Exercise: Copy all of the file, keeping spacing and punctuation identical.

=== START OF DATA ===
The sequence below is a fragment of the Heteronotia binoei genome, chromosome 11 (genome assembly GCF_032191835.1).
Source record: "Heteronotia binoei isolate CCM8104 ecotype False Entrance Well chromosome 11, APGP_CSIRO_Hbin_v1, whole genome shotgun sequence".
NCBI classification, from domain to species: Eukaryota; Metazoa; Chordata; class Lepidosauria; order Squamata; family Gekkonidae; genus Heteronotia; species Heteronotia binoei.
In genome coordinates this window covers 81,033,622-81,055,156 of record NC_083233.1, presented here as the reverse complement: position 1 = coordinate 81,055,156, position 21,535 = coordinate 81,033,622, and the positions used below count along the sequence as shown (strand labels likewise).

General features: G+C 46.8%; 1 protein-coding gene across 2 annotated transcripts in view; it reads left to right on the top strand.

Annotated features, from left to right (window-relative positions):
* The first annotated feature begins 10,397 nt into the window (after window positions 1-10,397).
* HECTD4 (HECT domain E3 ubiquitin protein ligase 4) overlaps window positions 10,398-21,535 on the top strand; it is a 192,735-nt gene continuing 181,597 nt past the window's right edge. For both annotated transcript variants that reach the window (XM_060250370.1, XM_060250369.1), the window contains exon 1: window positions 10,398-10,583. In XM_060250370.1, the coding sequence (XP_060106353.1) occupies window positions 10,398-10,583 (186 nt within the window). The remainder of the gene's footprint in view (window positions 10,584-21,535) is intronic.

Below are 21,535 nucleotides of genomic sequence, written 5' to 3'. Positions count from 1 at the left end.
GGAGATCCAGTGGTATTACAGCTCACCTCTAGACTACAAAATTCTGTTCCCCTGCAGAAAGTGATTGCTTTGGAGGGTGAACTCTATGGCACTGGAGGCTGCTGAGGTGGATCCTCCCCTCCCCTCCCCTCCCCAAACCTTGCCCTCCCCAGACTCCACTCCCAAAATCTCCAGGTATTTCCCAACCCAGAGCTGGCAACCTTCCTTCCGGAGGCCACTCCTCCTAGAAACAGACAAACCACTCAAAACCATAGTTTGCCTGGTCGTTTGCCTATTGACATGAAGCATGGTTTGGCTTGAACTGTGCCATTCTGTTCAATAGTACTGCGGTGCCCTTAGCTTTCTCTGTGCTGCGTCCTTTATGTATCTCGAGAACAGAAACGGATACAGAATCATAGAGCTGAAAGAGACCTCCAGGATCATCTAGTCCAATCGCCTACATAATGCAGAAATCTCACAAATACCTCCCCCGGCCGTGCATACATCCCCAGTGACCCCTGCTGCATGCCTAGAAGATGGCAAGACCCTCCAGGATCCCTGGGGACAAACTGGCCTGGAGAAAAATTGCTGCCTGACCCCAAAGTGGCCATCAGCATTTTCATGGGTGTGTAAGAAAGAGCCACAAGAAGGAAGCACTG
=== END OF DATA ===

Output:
The sequence below is a fragment of the Heteronotia binoei genome, chromosome 11 (genome assembly GCF_032191835.1).
Source record: "Heteronotia binoei isolate CCM8104 ecotype False Entrance Well chromosome 11, APGP_CSIRO_Hbin_v1, whole genome shotgun sequence".
NCBI classification, from domain to species: Eukaryota; Metazoa; Chordata; class Lepidosauria; order Squamata; family Gekkonidae; genus Heteronotia; species Heteronotia binoei.
In genome coordinates this window covers 81,033,622-81,055,156 of record NC_083233.1, presented here as the reverse complement: position 1 = coordinate 81,055,156, position 21,535 = coordinate 81,033,622, and the positions used below count along the sequence as shown (strand labels likewise).

General features: G+C 46.8%; 1 protein-coding gene across 2 annotated transcripts in view; it reads left to right on the top strand.

Annotated features, from left to right (window-relative positions):
* The first annotated feature begins 10,397 nt into the window (after window positions 1-10,397).
* HECTD4 (HECT domain E3 ubiquitin protein ligase 4) overlaps window positions 10,398-21,535 on the top strand; it is a 192,735-nt gene continuing 181,597 nt past the window's right edge. For both annotated transcript variants that reach the window (XM_060250370.1, XM_060250369.1), the window contains exon 1: window positions 10,398-10,583. In XM_060250370.1, the coding sequence (XP_060106353.1) occupies window positions 10,398-10,583 (186 nt within the window). The remainder of the gene's footprint in view (window positions 10,584-21,535) is intronic.

Below are 21,535 nucleotides of genomic sequence, written 5' to 3'. Positions count from 1 at the left end.
GGAGATCCAGTGGTATTACAGCTCACCTCTAGACTACAAAATTCTGTTCCCCTGCAGAAAGTGATTGCTTTGGAGGGTGAACTCTATGGCACTGGAGGCTGCTGAGGTGGATCCTCCCCTCCCCTCCCCTCCCCAAACCTTGCCCTCCCCAGACTCCACTCCCAAAATCTCCAGGTATTTCCCAACCCAGAGCTGGCAACCTTCCTTCCGGAGGCCACTCCTCCTAGAAACAGACAAACCACTCAAAACCATAGTTTGCCTGGTCGTTTGCCTATTGACATGAAGCATGGTTTGGCTTGAACTGTGCCATTCTGTTCAATAGTACTGCGGTGCCCTTAGCTTTCTCTGTGCTGCGTCCTTTATGTATCTCGAGAACAGAAACGGATACAGAATCATAGAGCTGAAAGAGACCTCCAGGATCATCTAGTCCAATCGCCTACATAATGCAGAAATCTCACAAATACCTCCCCCGGCCGTGCATACATCCCCAGTGACCCCTGCTGCATGCCTAGAAGATGGCAAGACCCTCCAGGATCCCTGGGGACAAACTGGCCTGGAGAAAAATTGCTGCCTGACCCCAAAGTGGCCATCAGCATTTTCATGGGTGTGTAAGAAAGAGCCACAAGAAGGAAGCACTG